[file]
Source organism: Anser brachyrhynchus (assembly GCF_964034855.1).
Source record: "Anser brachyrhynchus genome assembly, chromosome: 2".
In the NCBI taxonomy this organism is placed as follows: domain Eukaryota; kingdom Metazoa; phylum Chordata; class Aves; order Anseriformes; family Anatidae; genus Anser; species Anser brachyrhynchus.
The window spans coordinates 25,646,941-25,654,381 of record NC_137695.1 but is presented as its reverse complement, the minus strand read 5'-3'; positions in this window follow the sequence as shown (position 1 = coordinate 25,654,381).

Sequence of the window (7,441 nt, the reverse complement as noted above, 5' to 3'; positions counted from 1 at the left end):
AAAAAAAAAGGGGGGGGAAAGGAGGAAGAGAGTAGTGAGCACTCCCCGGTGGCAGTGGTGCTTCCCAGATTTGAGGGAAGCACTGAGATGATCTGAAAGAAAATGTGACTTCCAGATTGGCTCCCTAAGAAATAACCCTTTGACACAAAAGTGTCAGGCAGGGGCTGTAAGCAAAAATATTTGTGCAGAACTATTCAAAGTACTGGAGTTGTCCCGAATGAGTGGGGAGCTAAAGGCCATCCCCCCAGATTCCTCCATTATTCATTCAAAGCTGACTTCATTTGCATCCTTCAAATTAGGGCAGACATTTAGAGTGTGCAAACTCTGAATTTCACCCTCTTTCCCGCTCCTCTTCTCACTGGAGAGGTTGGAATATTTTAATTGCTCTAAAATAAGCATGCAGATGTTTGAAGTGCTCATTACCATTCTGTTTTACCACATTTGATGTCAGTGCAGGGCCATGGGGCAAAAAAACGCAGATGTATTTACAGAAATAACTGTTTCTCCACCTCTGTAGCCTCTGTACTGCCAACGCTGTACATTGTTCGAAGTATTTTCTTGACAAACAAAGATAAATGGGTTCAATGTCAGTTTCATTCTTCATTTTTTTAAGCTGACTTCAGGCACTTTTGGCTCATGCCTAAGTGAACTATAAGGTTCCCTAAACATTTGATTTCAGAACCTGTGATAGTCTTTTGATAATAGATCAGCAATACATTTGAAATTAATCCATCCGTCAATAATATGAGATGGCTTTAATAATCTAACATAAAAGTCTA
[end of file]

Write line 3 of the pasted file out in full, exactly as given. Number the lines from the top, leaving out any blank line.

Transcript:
In the NCBI taxonomy this organism is placed as follows: domain Eukaryota; kingdom Metazoa; phylum Chordata; class Aves; order Anseriformes; family Anatidae; genus Anser; species Anser brachyrhynchus.